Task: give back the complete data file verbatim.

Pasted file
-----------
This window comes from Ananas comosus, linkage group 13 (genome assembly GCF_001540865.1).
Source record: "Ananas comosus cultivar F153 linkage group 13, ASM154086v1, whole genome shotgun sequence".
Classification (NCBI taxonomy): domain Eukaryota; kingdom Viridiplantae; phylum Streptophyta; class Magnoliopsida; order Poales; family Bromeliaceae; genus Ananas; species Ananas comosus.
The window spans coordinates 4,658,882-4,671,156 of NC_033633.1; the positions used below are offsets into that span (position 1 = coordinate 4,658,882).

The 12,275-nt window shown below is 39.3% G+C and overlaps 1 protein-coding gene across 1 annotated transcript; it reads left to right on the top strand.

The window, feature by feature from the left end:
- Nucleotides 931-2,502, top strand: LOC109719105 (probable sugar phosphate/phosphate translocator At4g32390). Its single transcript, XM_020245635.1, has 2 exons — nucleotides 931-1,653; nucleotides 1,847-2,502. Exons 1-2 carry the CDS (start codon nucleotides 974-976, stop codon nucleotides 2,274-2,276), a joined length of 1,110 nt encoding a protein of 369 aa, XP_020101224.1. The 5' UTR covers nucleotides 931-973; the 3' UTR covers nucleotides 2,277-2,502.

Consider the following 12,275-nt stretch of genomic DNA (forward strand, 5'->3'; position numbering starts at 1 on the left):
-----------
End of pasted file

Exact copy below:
This window comes from Ananas comosus, linkage group 13 (genome assembly GCF_001540865.1).
Source record: "Ananas comosus cultivar F153 linkage group 13, ASM154086v1, whole genome shotgun sequence".
Classification (NCBI taxonomy): domain Eukaryota; kingdom Viridiplantae; phylum Streptophyta; class Magnoliopsida; order Poales; family Bromeliaceae; genus Ananas; species Ananas comosus.
The window spans coordinates 4,658,882-4,671,156 of NC_033633.1; the positions used below are offsets into that span (position 1 = coordinate 4,658,882).

The 12,275-nt window shown below is 39.3% G+C and overlaps 1 protein-coding gene across 1 annotated transcript; it reads left to right on the top strand.

The window, feature by feature from the left end:
- Nucleotides 931-2,502, top strand: LOC109719105 (probable sugar phosphate/phosphate translocator At4g32390). Its single transcript, XM_020245635.1, has 2 exons — nucleotides 931-1,653; nucleotides 1,847-2,502. Exons 1-2 carry the CDS (start codon nucleotides 974-976, stop codon nucleotides 2,274-2,276), a joined length of 1,110 nt encoding a protein of 369 aa, XP_020101224.1. The 5' UTR covers nucleotides 931-973; the 3' UTR covers nucleotides 2,277-2,502.

Consider the following 12,275-nt stretch of genomic DNA (forward strand, 5'->3'; position numbering starts at 1 on the left):